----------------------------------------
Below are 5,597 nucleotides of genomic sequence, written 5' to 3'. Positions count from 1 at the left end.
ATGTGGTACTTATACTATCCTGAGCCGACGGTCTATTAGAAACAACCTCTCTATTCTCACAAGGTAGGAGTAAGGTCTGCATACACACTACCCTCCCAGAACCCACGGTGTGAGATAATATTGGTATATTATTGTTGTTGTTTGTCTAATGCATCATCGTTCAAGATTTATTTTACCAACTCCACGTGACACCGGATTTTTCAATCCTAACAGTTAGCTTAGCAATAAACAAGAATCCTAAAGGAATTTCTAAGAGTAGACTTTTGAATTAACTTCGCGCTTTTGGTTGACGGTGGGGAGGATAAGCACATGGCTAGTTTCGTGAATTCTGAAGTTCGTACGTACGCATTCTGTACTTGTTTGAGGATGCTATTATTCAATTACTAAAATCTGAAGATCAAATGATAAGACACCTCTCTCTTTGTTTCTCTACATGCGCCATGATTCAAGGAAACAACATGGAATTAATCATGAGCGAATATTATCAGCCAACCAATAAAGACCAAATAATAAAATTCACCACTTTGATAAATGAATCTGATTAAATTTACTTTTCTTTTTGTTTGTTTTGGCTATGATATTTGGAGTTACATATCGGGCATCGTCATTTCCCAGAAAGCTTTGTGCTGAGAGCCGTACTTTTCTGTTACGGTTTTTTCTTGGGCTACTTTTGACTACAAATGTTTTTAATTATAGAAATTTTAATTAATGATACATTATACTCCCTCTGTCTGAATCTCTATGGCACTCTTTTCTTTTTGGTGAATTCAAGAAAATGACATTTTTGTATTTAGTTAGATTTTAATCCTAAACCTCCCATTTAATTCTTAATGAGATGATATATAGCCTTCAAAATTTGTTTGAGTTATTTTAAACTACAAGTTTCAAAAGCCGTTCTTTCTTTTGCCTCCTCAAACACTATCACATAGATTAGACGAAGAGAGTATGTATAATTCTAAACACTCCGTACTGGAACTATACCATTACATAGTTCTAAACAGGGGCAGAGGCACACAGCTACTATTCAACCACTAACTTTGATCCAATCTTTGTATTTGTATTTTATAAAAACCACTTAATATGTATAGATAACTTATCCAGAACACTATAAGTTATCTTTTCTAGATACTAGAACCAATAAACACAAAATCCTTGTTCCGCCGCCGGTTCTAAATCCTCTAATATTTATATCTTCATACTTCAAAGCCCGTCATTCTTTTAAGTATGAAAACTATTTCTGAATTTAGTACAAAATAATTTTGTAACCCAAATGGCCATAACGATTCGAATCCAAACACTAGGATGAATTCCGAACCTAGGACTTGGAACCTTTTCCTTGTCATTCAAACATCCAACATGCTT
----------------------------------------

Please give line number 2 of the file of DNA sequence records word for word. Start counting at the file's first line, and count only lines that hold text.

ATGTGGTACTTATACTATCCTGAGCCGACGGTCTATTAGAAACAACCTCTCTATTCTCACAAGGTAGGAGTAAGGTCTGCATACACACTACCCTCCCAGAACCCACGGTGTGAGATAATATTGGTATATTATTGTTGTTGTTTGTCTAATGCATCATCGTTCAAGATTTATTTTACCAACTCCACGTGACACCGGATTTTTCAATCCTAACAGTTAGCTTAGCAATAAACAAGAATCCTAAAGGAATTTCTAAGAGTAGACTTTTGAATTAACTTCGCGCTTTTGGTTGACGGTGGGGAGGATAAGCACATGGCTAGTTTCGTGAATTCTGAAGTTCGTACGTACGCATTCTGTACTTGTTTGAGGATGCTATTATTCAATTACTAAAATCTGAAGATCAAATGATAAGACACCTCTCTCTTTGTTTCTCTACATGCGCCATGATTCAAGGAAACAACATGGAATTAATCATGAGCGAATATTATCAGCCAACCAATAAAGACCAAATAATAAAATTCACCACTTTGATAAATGAATCTGATTAAATTTACTTTTCTTTTTGTTTGTTTTGGCTATGATATTTGGAGTTACATATCGGGCATCGTCATTTCCCAGAAAGCTTTGTGCTGAGAGCCGTACTTTTCTGTTACGGTTTTTTCTTGGGCTACTTTTGACTACAAATGTTTTTAATTATAGAAATTTTAATTAATGATACATTATACTCCCTCTGTCTGAATCTCTATGGCACTCTTTTCTTTTTGGTGAATTCAAGAAAATGACATTTTTGTATTTAGTTAGATTTTAATCCTAAACCTCCCATTTAATTCTTAATGAGATGATATATAGCCTTCAAAATTTGTTTGAGTTATTTTAAACTACAAGTTTCAAAAGCCGTTCTTTCTTTTGCCTCCTCAAACACTATCACATAGATTAGACGAAGAGAGTATGTATAATTCTAAACACTCCGTACTGGAACTATACCATTACATAGTTCTAAACAGGGGCAGAGGCACACAGCTACTATTCAACCACTAACTTTGATCCAATCTTTGTATTTGTATTTTATAAAAACCACTTAATATGTATAGATAACTTATCCAGAACACTATAAGTTATCTTTTCTAGATACTAGAACCAATAAACACAAAATCCTTGTTCCGCCGCCGGTTCTAAATCCTCTAATATTTATATCTTCATACTTCAAAGCCCGTCATTCTTTTAAGTATGAAAACTATTTCTGAATTTAGTACAAAATAATTTTGTAACCCAAATGGCCATAACGATTCGAATCCAAACACTAGGATGAATTCCGAACCTAGGACTTGGAACCTTTTCCTTGTCATTCAAACATCCAACATGCTT